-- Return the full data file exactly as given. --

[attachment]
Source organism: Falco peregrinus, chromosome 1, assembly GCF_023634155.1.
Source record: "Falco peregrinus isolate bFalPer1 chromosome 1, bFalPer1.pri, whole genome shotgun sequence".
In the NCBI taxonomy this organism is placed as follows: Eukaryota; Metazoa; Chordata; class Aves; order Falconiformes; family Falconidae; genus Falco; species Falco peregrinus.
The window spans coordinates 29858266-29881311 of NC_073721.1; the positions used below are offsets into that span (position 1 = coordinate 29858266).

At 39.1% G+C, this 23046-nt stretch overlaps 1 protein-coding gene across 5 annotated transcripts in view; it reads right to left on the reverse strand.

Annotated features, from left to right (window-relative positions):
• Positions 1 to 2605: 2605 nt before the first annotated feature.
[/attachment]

Source organism: Falco peregrinus, chromosome 1, assembly GCF_023634155.1.
Source record: "Falco peregrinus isolate bFalPer1 chromosome 1, bFalPer1.pri, whole genome shotgun sequence".
In the NCBI taxonomy this organism is placed as follows: Eukaryota; Metazoa; Chordata; class Aves; order Falconiformes; family Falconidae; genus Falco; species Falco peregrinus.
The window spans coordinates 29858266-29881311 of NC_073721.1; the positions used below are offsets into that span (position 1 = coordinate 29858266).

At 39.1% G+C, this 23046-nt stretch overlaps 1 protein-coding gene across 5 annotated transcripts in view; it reads right to left on the reverse strand.

Annotated features, from left to right (window-relative positions):
• Positions 1 to 2605: 2605 nt before the first annotated feature.